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Back to Index of Social Media Disinformation

Despite the country’s strict regulation of media and the internet, misinformation still appears to be permeating social media and the internet in China. Chinese law prohibits any online publication and transmission of false information that may disrupt the economic or social order. The law also bans other information, such as information that may endanger national security, overturn the socialist system, or infringe on the reputation of others. Spreading false information that seriously disturbs public order through an information network or other media is a crime punishable by up to seven years in prison.

Network operators are obligated to monitor the information disseminated by their users. Once a network operator discovers any information that is prohibited by law or regulation, it must immediately stop the transmission of such information, delete it, take measures to prevent it from proliferating, keep relevant records, and report to the competent government authority.

Social media platforms must maintain a license to operate businesses in China. Users are also required to register their real names and other identity information with service providers. Also, specific rules regulating internet news information services have been established. For example, when reprinting news, internet news information service providers may only reprint what has been released by official state or provincial news organizations, or other news organizations prescribed by the state.

I. Background

Although the Constitution of the People’s Republic of China (PRC or China) declares that citizens enjoy freedom of speech and freedom of the press, these freedoms are not institutionally protected in practice.[1] Freedom House’s 2019 Freedom in the World report states China is “home to one of the world’s most restrictive media environments and its most sophisticated system of censorship, particularly online.”[2]

Despite the strict regulation of the media and internet, misinformation, or what Chinese laws and domestic media often refer to as “rumors,” still appears to be permeating the internet and social media in China. Internet regulators reportedly received 6.7 million reports of illegal and false information in a single month in July 2018, with many of the cases coming from Chinese social media platforms Weibo and WeChat.[3] The government has been dealing with online misinformation since the spread of the internet in the late 2000s, and has launched a series of campaigns to combat online rumors.[4]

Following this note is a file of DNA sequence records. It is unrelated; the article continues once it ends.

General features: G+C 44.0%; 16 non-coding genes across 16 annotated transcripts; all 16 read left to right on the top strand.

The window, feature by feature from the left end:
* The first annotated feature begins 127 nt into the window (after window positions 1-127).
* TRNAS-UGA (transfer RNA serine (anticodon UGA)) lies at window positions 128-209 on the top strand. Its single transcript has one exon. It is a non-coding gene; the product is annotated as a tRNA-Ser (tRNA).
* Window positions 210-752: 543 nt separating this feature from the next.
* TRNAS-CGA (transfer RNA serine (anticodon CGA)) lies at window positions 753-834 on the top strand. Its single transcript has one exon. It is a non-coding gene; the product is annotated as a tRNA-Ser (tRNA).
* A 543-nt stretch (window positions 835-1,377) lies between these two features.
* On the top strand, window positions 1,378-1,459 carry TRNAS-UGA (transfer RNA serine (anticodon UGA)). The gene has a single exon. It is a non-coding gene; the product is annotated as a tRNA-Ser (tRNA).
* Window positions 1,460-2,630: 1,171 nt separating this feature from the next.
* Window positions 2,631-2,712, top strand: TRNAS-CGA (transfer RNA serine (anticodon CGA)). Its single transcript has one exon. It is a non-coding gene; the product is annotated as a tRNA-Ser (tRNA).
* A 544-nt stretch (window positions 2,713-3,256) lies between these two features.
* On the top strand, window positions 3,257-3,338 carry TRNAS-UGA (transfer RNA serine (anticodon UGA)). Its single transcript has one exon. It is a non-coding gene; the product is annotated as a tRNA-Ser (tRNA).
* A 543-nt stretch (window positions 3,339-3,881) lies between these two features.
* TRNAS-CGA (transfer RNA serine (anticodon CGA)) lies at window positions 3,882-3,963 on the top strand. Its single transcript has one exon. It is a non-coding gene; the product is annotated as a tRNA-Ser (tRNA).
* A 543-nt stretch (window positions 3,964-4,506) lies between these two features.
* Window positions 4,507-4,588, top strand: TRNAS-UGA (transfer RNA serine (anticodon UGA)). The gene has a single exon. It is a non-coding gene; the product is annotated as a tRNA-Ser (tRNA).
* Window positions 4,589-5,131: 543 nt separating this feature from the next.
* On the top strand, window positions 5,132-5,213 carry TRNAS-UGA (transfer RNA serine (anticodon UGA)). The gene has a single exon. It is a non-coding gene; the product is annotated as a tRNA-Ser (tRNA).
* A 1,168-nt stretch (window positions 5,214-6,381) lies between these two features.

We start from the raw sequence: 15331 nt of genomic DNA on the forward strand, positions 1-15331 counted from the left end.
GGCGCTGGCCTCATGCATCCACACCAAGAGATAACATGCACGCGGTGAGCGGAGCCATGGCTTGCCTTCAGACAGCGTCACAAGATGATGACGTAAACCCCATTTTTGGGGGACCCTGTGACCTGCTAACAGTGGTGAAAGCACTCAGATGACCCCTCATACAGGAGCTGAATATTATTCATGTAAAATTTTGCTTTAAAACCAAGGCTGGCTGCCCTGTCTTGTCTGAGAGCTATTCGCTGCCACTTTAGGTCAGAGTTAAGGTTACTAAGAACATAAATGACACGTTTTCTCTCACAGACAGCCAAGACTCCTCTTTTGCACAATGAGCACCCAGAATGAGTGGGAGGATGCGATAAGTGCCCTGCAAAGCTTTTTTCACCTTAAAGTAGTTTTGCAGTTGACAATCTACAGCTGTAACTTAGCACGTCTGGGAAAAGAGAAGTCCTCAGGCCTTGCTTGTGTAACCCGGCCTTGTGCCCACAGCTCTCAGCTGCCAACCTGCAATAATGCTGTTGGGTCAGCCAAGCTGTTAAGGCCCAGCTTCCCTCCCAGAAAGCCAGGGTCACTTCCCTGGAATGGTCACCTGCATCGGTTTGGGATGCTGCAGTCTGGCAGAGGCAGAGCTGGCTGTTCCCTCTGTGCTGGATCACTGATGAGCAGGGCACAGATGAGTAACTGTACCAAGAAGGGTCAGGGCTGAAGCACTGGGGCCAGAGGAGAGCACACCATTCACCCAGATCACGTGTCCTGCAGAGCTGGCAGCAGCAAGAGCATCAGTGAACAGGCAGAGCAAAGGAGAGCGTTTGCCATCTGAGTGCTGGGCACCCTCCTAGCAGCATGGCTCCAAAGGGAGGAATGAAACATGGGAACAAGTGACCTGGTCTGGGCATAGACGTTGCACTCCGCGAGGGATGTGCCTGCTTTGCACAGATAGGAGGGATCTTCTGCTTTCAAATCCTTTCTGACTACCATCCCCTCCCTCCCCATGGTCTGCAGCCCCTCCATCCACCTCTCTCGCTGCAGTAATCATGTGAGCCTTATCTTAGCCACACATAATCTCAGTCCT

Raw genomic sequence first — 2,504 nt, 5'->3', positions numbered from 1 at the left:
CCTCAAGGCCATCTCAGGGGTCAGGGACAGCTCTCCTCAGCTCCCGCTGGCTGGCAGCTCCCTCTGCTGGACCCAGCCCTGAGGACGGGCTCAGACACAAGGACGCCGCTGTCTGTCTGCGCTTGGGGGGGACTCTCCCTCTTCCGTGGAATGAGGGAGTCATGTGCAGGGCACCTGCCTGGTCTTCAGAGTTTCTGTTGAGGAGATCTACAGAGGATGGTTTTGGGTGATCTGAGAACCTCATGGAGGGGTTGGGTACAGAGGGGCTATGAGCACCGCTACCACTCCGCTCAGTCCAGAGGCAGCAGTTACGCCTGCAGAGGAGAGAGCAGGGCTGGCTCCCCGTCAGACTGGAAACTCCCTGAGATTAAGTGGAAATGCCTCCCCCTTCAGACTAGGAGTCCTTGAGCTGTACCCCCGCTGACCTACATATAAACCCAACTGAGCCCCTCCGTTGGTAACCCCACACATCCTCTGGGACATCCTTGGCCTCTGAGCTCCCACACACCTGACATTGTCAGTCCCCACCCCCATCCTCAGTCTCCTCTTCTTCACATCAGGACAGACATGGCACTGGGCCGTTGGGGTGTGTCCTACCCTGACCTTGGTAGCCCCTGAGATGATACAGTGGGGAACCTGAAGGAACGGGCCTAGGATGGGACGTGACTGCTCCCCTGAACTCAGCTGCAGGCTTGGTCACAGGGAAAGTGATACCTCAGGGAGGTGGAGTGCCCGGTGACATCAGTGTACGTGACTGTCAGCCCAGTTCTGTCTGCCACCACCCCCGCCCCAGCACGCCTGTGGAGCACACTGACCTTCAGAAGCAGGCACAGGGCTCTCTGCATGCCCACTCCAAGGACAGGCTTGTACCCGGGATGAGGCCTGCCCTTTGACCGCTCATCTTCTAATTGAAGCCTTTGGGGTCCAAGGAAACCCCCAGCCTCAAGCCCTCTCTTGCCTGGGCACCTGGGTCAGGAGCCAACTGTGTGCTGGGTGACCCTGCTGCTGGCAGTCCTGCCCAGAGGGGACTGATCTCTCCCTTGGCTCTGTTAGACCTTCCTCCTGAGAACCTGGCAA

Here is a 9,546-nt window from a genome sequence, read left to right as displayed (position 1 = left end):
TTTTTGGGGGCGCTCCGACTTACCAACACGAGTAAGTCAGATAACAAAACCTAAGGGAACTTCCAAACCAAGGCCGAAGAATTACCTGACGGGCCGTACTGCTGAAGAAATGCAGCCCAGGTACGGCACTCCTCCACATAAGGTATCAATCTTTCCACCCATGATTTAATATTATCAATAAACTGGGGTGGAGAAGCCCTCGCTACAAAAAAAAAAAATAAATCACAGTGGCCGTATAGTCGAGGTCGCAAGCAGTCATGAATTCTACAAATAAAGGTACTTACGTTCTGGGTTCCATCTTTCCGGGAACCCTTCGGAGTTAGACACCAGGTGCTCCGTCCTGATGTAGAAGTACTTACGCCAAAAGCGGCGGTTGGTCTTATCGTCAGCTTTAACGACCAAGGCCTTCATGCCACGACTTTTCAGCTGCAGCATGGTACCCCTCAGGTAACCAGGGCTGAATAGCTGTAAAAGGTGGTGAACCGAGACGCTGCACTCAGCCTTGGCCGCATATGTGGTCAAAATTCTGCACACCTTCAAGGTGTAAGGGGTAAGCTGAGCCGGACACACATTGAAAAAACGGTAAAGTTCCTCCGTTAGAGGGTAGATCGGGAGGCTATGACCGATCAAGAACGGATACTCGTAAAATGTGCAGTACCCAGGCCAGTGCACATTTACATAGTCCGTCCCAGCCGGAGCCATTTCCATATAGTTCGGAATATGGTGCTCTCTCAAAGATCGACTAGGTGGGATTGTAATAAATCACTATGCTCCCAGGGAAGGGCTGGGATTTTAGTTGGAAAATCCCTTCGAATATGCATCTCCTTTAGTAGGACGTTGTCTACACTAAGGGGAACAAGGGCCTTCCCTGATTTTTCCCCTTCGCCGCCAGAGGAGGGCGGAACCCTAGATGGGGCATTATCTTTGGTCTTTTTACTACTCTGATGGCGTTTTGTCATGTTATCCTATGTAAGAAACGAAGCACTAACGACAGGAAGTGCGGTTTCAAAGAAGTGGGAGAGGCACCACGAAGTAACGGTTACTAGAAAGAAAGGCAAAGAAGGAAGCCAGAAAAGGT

Various factors are propelling the phenomenon of the spread of misinformation in China, a Foreign Policy article argues, such as “a deep sense of societal insecurity, the increasing politicization and commercialization of information, and a craving for self-expression.”[5] According to the article, “the party-led campaigns against rumors have been seen as attempts to take out potential critics and enemies. When the government labels something a rumor, that information comes to be seen not as fake but as something the government doesn’t want the public to know.”[6]

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II. Current Legislation

China does not have a law specifically regulating online political advertisement. The country’s Cybersecurity Law, as discussed below, prohibits the publication and transmission of false information that may disrupt the economic or social order online, including through social media. The law also bans a wide range of other information, such as information that may endanger national security, overturn the socialist system, or infringe on the reputation of others.

A. Publication and Transmission of Prohibited Information

1. Prohibited Information

On November 7, 2016, China’s first-ever Cybersecurity Law was adopted by the Standing Committee of the National People’s Congress (NPCSC).[7] The Law prohibits network users from conducting a series of activities online, including

  • endangering national security, national honor, or national interests;
  • inciting subversion of national sovereignty or the overthrow of the socialist system;
  • inciting separatism or breaking national unity;
  • advocating terrorism or extremism;
  • advocating ethnic hatred or ethnic discrimination;
  • spreading violent or obscene information;
  • fabricating or disseminating false information to disrupt the economic or social order; and
  • infringing on the reputation, privacy, intellectual property, or other lawful rights and interests of others. [8]

2. Network Operators’ Obligation to Stop Transmission and Delete Information

Network operators are obligated to monitor the information disseminated by their users. Once a network operator discovers any information that is prohibited by law or regulation, it must immediately stop the transmission of such information, delete the information, take measures to prevent the information from proliferating, keep relevant records, and report to the competent government authority.[9]

3. Penalties